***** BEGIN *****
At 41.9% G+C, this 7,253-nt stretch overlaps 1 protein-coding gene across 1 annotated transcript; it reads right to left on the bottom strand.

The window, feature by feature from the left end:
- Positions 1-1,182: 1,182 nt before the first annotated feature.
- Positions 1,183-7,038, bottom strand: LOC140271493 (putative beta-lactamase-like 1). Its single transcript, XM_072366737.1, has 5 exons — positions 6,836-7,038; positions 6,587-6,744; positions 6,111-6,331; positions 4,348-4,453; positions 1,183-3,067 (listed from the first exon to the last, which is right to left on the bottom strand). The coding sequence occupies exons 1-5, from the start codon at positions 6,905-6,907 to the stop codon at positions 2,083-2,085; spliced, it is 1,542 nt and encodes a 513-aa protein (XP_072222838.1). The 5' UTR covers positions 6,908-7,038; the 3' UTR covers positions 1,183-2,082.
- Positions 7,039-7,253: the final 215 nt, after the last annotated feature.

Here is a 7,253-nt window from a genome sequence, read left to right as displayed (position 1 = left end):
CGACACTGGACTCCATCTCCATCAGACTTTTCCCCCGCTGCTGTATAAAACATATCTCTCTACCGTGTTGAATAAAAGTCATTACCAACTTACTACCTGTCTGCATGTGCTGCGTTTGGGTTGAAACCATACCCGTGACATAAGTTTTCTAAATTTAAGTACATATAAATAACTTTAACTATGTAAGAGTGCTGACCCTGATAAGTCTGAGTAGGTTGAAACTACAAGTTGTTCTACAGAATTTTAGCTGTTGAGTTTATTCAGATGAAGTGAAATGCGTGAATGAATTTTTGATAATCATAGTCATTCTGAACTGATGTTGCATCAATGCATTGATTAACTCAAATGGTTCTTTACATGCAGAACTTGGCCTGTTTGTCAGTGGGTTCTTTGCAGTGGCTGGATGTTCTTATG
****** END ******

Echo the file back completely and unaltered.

At 41.9% G+C, this 7,253-nt stretch overlaps 1 protein-coding gene across 1 annotated transcript; it reads right to left on the bottom strand.

The window, feature by feature from the left end:
- Positions 1-1,182: 1,182 nt before the first annotated feature.
- Positions 1,183-7,038, bottom strand: LOC140271493 (putative beta-lactamase-like 1). Its single transcript, XM_072366737.1, has 5 exons — positions 6,836-7,038; positions 6,587-6,744; positions 6,111-6,331; positions 4,348-4,453; positions 1,183-3,067 (listed from the first exon to the last, which is right to left on the bottom strand). The coding sequence occupies exons 1-5, from the start codon at positions 6,905-6,907 to the stop codon at positions 2,083-2,085; spliced, it is 1,542 nt and encodes a 513-aa protein (XP_072222838.1). The 5' UTR covers positions 6,908-7,038; the 3' UTR covers positions 1,183-2,082.
- Positions 7,039-7,253: the final 215 nt, after the last annotated feature.

Here is a 7,253-nt window from a genome sequence, read left to right as displayed (position 1 = left end):
CGACACTGGACTCCATCTCCATCAGACTTTTCCCCCGCTGCTGTATAAAACATATCTCTCTACCGTGTTGAATAAAAGTCATTACCAACTTACTACCTGTCTGCATGTGCTGCGTTTGGGTTGAAACCATACCCGTGACATAAGTTTTCTAAATTTAAGTACATATAAATAACTTTAACTATGTAAGAGTGCTGACCCTGATAAGTCTGAGTAGGTTGAAACTACAAGTTGTTCTACAGAATTTTAGCTGTTGAGTTTATTCAGATGAAGTGAAATGCGTGAATGAATTTTTGATAATCATAGTCATTCTGAACTGATGTTGCATCAATGCATTGATTAACTCAAATGGTTCTTTACATGCAGAACTTGGCCTGTTTGTCAGTGGGTTCTTTGCAGTGGCTGGATGTTCTTATG